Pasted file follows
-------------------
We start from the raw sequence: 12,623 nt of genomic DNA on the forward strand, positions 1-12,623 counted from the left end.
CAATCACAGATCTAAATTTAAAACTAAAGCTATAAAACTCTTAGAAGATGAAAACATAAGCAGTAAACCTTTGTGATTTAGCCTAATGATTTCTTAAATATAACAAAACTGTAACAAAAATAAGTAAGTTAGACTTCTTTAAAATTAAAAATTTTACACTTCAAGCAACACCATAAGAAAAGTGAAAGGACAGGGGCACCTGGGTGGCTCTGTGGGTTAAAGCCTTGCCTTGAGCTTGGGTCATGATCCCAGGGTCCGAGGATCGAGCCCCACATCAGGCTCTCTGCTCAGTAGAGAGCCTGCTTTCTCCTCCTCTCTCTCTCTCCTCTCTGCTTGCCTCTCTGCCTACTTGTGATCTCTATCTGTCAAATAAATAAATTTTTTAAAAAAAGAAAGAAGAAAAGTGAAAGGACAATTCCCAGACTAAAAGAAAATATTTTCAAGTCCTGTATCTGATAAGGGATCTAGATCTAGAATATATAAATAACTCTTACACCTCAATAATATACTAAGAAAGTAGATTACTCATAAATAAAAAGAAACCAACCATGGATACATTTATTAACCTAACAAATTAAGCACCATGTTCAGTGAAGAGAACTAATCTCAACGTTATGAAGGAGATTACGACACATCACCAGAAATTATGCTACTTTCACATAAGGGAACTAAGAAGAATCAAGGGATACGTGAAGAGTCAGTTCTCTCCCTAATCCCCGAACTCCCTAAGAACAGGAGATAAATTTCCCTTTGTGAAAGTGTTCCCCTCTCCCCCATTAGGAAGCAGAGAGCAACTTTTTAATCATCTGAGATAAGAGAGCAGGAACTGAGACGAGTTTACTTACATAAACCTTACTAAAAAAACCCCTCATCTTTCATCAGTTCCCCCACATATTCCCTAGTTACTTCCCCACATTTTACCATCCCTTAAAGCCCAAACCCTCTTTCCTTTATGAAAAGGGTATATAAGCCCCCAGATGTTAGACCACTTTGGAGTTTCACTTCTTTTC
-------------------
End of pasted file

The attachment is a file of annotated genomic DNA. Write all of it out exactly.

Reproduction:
We start from the raw sequence: 12,623 nt of genomic DNA on the forward strand, positions 1-12,623 counted from the left end.
CAATCACAGATCTAAATTTAAAACTAAAGCTATAAAACTCTTAGAAGATGAAAACATAAGCAGTAAACCTTTGTGATTTAGCCTAATGATTTCTTAAATATAACAAAACTGTAACAAAAATAAGTAAGTTAGACTTCTTTAAAATTAAAAATTTTACACTTCAAGCAACACCATAAGAAAAGTGAAAGGACAGGGGCACCTGGGTGGCTCTGTGGGTTAAAGCCTTGCCTTGAGCTTGGGTCATGATCCCAGGGTCCGAGGATCGAGCCCCACATCAGGCTCTCTGCTCAGTAGAGAGCCTGCTTTCTCCTCCTCTCTCTCTCTCCTCTCTGCTTGCCTCTCTGCCTACTTGTGATCTCTATCTGTCAAATAAATAAATTTTTTAAAAAAAGAAAGAAGAAAAGTGAAAGGACAATTCCCAGACTAAAAGAAAATATTTTCAAGTCCTGTATCTGATAAGGGATCTAGATCTAGAATATATAAATAACTCTTACACCTCAATAATATACTAAGAAAGTAGATTACTCATAAATAAAAAGAAACCAACCATGGATACATTTATTAACCTAACAAATTAAGCACCATGTTCAGTGAAGAGAACTAATCTCAACGTTATGAAGGAGATTACGACACATCACCAGAAATTATGCTACTTTCACATAAGGGAACTAAGAAGAATCAAGGGATACGTGAAGAGTCAGTTCTCTCCCTAATCCCCGAACTCCCTAAGAACAGGAGATAAATTTCCCTTTGTGAAAGTGTTCCCCTCTCCCCCATTAGGAAGCAGAGAGCAACTTTTTAATCATCTGAGATAAGAGAGCAGGAACTGAGACGAGTTTACTTACATAAACCTTACTAAAAAAACCCCTCATCTTTCATCAGTTCCCCCACATATTCCCTAGTTACTTCCCCACATTTTACCATCCCTTAAAGCCCAAACCCTCTTTCCTTTATGAAAAGGGTATATAAGCCCCCAGATGTTAGACCACTTTGGAGTTTCACTTCTTTTC